The Top Five Worries for IT Service Managers

Stressing
What keeps you up at night?

This article has been contributed by Teon Rosandic, VP EMEA at xMatters.

What keeps you up at night? People love to ask business leaders this question. You can find the worries for IT service managers in the headlines of your favorite news sources every day.

IT service managers have to contend with everything from routine service tickets to critical connectivity outages. However, IT service organisations are no longer just incident response customer service representatives. Today, they are strategic departments working closely with IT resolution teams and other business units.

What we believe to be the top five worries for IT Service Managers:

Alert Fatigue

When a major retailer suffered a data breach in 2013, more than one IT employee on the front lines saw alerts but nobody acted. Why? Large IT organisations can receive up to 150,000 alerts per day from their monitoring systems. How are IT employees supposed to sort through them all to pick out the one or two legitimate threats? They can’t, of course.

So many similar alerts come in, many of them routine notifications, that alert fatigue sets in and IT service workers move them to alternate folders or just delete them. Some 86% of data breach victims had the alerts in their logs at the time of attack, but didn’t act because they had too many alerts. Some IT organisations have backup call center employees. On-call employees sometimes take advantage and let calls and emails go through, and as a result no one takes action.

Your IT organisation can be more strategic by establishing rules and automating which alerts reach a threat threshold that requires review by IT resolution teams. Establish clear escalation processes to maintain open communication.

Another good strategy is to automate proactive communications. Often one event can cause hundreds of alerts and notifications from employees, partners and customers. If your service providers are too overwhelmed by inquiries to fix issues, proactive communications can limit these inquiries and enable more effective resolution.

BYOD

There is little value in resisting the BYOD movement. Embrace it so you can manage it. And it’s happening – most large enterprises now allow their employees to bring their own mobile devices to work.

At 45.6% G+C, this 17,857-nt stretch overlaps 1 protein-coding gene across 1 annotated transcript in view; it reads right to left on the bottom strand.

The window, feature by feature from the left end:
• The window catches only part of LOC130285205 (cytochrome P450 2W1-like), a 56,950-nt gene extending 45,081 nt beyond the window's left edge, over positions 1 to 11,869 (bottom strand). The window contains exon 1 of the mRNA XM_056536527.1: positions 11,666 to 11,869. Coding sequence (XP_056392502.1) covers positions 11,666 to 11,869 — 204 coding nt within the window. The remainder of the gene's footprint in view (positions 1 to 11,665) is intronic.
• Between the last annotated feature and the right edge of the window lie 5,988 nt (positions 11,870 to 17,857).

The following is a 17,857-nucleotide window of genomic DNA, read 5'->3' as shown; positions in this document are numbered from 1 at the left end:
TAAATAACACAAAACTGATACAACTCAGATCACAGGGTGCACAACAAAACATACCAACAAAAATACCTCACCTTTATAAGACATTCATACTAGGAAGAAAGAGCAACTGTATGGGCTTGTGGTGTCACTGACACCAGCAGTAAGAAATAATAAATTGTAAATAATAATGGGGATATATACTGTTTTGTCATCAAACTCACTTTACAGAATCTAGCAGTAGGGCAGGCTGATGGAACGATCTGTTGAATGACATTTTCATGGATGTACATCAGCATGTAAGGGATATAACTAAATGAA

The good news is that employees who bring their own devices are happy and productive. In fact, a study by CIO Magazine indicates that employees who use their own devices work an extra two hours and send 20 more emails every day. One-third of BYOD employees check work email before the workday between 6-7 am.

The downside is that IT departments can’t ensure that employee devices are one the same platform versions, are using only approved apps, and are visiting only approved websites. Mobile phones are no longer immune from malware and if you don’t know their own mobile landscape, you’ll have a difficult time maintaining a safe environment.

Trust your employees to use good judgment, but inform them of best practices and be vigilant about alerts. Calls to your IT service desk for mobile issues can be very time-consuming because your representatives might have to test issues and fixes on mobile phones in the office.

Job Changes

Business continuity and disaster recovery situations used to revolve around whether the building would still be standing after a storm or a fire. Today the building is just where the data happens to reside. And the data is what matters.

Major issues like data breaches or malware attacks can threaten the future of a business. For large global enterprises, the challenges can be enormous. Business continuity situations require issue resolution and communication, combined with the pressures of speed. Time, after all, is money, and downtime is frequently estimated at more than £5,000 per minute. So pressure is squarely on IT service providers to be prepared when critical incidents cause alerts and notifications. Gathering disparate information sources, assessing the causes and communicating with departments around the world requires technology, flexibility and strategy.

Conditions can change frequently, so be organised and prepared. If you and your front-line service representatives are calm, your company will likely stay calm, and eliminating panic could be the difference between disaster and recovery.

Your processes have to be agile as well just to deal with business change. Re-organisations happen all the time, and your people will have to learn new skills and work with new people. Make sure they can.

Finally, the cloud is changing the way IT departments provide services too. Cloud-based infrastructure was once an afterthought. As of September 2013, DMG Consulting estimates that more than 62% of organisations were using some cloud-based contact center application as part of their operations, and nearly half the hold-outs were planning to convert within the next year.

Will I Even Have a Job?

The role of the IT service desk continues to evolve. Just a few years ago, IT desks were very reactive. They fixed issues, implemented updates and prevented disasters. Today they must play a more strategic role, aligning with other business units to address fixers with clients in today’s more distributed workforces.

More and more clients expect to use self-service tools to resolve their issues. In its Q2 2014 Benchmark Report, Zendesk says 27% of customers have tried to resolve an issue using self-service tools in the last six months.

Looking a little further ahead, your clients might be expecting to use virtual agents in their attempts at issue resolution. In fact, Gartner predicts that by 2015, 50% of online customer self-service search activities will be via a virtual assistant. ICMI research shows that 64% of contact center leaders feel that advanced self-service options such as virtual agents improve the overall customer experience.

If you’re going to provide virtual agents and self-service options, though, do it well. In 2013, Zendesk stated that 72% of customers were going online to serve themselves, but only 52% were finding the information they needed.